Separation prediction over a 2d cylinder....
is really hard.
I am trying to simulate the effect of golf ball dimples in 2d by showing that the separation point moves towards the trailing side of the cylinder at a much lower Reynolds number when the surface is dimpled than when it is smooth. My 2d golf ball appears to work very well, but I cannot get a correct separation point for the smooth cylinder (leading me to believe that my other model is incorrect as well). The separation point seems to be almost independent of Reynold number. I have searched through this forum and the docs and it has helped. I have a very fine, quad mesh at the surface of the ball (1024 points on surface), and a tri mesh everywhere else. I keep adding more gridpoints and the solution does not change so I do not think that is my problem. Here is the setup I am using: kepsilon, RNG, Enhanced Wall Treatment Unsteady, timestep of 1e5, 10 iterations per step Velocity inlet, outflow and symmetry boundary conditions Sliding mesh for rotation I have tried many other schemes but this is what has yielded the best results. A suggestion in another thread from zxaar led me to this very small timestep. I know many people have gotten somewhat correct solutions for separated flow over cylinders and spheres, what am I doing wrong?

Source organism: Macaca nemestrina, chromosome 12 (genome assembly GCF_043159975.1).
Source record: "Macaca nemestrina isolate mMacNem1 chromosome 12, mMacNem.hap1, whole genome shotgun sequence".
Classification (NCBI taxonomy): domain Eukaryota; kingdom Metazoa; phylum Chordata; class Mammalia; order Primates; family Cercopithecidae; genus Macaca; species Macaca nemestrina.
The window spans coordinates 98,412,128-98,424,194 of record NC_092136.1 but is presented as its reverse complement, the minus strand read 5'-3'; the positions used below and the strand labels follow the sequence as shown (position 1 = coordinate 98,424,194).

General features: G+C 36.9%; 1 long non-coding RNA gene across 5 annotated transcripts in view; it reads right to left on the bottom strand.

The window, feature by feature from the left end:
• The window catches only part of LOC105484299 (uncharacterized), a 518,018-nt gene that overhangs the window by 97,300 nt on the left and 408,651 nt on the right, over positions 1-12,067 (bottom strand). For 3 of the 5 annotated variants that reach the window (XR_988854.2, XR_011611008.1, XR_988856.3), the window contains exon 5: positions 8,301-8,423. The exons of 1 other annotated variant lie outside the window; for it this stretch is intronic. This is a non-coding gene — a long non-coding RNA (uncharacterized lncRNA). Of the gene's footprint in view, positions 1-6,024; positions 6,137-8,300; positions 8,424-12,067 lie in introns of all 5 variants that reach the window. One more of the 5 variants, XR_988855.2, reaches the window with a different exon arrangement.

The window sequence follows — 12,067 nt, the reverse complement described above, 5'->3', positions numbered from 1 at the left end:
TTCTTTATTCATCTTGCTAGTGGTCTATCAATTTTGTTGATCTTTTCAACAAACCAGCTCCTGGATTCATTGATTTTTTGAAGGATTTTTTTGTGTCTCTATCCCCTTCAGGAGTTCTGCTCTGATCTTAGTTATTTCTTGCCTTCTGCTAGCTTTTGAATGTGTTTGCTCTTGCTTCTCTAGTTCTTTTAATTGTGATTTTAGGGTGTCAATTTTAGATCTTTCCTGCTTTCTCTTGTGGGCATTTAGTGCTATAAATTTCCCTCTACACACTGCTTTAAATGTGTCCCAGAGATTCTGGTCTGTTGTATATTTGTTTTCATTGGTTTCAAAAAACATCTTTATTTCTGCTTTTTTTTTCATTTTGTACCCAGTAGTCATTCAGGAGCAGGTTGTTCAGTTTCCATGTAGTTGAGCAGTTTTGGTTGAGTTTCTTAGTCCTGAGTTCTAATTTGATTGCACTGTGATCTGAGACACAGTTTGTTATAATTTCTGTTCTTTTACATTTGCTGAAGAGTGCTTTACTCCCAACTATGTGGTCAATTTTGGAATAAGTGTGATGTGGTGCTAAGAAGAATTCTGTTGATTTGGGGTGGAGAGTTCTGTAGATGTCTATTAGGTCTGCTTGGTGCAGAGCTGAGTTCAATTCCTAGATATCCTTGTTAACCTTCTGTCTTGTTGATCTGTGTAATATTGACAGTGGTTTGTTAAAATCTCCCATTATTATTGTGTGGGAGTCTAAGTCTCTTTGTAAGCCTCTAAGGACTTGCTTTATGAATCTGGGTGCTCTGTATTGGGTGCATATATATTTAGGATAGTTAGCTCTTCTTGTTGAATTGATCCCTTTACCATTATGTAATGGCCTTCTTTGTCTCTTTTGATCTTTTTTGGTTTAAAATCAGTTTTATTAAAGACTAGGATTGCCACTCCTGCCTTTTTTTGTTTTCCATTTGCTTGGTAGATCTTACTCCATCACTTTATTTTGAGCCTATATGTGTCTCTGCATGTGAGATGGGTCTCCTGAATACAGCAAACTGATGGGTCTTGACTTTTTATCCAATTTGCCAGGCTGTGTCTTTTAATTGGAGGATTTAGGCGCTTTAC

Re: Separation prediction over a 2d cylinder....
i use 1.0E05 with 7 iteration per time step, this has been used in last 40 analysis we have done i guess. Our fluent supprt once did the same calculation for us, they used 1.0E04 and their result was for Cd = 0.34 instead of experiemntal 0.235 (we got 0.24 with 1.0E05), so you can see the difference.

Re: Separation prediction over a 2d cylinder....
Your mesh quality sounds pretty good; you could try RSM as your mesh "supports" enhanced wall treatment... For high swirl and separated flows, ke Realizable throw good results: it's being highly used in automotive industry to their simulations. If your RSM takes many time, Realizable could be your last choice if you have not try it before.
Also make sure that your last results are in 2nd order schemes. Hope this helps. Good luck! 
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